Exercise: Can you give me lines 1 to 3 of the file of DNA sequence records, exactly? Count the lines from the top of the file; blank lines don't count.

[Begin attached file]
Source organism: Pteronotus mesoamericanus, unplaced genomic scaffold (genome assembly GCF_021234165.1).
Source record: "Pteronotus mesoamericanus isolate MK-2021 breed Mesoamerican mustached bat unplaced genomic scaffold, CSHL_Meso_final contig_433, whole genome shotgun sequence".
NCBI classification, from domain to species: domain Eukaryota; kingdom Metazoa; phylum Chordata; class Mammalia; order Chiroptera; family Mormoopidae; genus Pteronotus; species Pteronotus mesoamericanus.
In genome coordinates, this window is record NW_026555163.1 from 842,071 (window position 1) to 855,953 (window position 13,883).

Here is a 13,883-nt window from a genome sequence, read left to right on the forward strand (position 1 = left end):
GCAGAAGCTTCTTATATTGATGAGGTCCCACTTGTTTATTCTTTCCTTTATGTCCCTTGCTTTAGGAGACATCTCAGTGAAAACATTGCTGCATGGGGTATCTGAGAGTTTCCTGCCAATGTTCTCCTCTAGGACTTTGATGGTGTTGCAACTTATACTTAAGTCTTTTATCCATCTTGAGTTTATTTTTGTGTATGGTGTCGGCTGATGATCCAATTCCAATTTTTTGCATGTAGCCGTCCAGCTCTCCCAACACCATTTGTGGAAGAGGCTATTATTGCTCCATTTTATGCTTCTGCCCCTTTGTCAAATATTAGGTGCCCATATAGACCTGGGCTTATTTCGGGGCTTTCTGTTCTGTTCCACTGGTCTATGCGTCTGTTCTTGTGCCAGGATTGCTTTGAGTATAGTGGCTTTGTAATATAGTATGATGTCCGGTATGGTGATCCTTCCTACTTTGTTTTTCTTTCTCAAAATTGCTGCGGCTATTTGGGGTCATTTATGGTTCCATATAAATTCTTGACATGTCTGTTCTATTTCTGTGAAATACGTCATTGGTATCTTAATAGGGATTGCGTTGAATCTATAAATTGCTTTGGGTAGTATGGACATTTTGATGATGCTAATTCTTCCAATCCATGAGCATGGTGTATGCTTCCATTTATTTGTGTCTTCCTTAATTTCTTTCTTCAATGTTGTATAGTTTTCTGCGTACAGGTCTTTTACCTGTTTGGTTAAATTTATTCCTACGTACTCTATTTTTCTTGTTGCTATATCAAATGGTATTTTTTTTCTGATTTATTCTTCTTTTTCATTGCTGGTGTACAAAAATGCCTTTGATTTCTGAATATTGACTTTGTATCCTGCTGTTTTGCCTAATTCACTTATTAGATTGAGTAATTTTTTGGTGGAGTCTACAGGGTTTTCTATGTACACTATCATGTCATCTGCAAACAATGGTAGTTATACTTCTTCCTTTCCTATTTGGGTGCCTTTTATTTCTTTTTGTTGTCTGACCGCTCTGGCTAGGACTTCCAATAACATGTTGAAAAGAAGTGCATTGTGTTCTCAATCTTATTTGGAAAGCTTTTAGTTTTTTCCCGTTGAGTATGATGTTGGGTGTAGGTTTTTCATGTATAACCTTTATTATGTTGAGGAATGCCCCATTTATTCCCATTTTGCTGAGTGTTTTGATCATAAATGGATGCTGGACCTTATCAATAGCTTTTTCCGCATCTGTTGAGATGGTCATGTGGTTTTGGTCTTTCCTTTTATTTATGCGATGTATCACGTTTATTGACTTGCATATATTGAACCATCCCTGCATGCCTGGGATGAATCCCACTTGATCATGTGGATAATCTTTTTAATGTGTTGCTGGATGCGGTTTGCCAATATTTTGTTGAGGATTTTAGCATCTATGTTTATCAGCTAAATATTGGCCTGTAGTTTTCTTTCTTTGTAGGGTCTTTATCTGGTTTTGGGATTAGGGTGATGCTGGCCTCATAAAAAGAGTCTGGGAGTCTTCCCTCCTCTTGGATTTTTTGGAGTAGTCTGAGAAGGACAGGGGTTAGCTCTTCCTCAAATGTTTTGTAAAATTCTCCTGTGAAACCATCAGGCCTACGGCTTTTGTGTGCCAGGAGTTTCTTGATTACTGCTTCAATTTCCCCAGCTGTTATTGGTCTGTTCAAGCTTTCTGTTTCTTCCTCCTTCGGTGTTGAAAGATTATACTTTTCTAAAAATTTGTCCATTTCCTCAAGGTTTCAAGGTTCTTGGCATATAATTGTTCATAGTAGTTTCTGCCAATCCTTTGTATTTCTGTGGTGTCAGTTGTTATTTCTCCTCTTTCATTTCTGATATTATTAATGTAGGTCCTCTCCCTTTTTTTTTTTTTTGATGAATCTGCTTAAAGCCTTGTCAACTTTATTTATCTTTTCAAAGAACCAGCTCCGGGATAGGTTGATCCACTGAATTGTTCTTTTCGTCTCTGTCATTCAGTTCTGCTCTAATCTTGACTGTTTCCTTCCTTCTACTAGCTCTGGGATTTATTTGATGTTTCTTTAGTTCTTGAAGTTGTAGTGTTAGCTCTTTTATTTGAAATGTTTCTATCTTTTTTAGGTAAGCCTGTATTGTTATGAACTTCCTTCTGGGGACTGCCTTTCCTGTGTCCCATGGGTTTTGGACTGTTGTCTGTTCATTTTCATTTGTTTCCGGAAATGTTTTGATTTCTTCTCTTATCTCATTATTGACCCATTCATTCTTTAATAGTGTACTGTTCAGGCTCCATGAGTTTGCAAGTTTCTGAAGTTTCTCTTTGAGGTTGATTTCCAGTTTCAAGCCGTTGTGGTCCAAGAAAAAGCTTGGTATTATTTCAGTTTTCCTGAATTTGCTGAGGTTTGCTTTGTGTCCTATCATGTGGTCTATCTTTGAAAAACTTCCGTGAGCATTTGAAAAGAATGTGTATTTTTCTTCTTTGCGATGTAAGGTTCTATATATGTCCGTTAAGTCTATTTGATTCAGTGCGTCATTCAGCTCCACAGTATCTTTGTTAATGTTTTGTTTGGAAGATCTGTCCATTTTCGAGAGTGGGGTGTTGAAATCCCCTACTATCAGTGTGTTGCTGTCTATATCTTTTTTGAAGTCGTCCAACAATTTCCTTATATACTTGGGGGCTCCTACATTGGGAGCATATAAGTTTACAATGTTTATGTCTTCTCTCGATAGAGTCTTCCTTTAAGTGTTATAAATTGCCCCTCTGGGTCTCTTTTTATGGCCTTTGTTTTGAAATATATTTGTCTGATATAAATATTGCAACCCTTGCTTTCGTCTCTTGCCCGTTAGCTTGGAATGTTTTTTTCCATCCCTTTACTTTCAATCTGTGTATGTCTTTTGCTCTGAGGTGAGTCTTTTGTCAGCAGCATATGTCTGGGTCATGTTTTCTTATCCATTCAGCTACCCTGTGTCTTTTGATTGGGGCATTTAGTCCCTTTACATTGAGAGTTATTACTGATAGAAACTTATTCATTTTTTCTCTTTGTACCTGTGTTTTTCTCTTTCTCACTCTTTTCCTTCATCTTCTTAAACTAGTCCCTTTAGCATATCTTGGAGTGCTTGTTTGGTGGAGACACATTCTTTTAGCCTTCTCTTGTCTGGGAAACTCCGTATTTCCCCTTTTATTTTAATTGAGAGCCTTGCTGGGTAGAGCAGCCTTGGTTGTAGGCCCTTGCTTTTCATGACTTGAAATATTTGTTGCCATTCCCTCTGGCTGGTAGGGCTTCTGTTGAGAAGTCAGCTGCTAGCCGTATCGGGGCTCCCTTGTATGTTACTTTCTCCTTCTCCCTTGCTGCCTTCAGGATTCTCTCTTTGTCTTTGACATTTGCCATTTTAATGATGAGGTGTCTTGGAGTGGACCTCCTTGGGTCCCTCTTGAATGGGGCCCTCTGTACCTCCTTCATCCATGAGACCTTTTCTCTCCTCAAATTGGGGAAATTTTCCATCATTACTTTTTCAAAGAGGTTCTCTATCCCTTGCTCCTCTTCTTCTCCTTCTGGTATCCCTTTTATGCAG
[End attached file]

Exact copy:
Source organism: Pteronotus mesoamericanus, unplaced genomic scaffold (genome assembly GCF_021234165.1).
Source record: "Pteronotus mesoamericanus isolate MK-2021 breed Mesoamerican mustached bat unplaced genomic scaffold, CSHL_Meso_final contig_433, whole genome shotgun sequence".
NCBI classification, from domain to species: domain Eukaryota; kingdom Metazoa; phylum Chordata; class Mammalia; order Chiroptera; family Mormoopidae; genus Pteronotus; species Pteronotus mesoamericanus.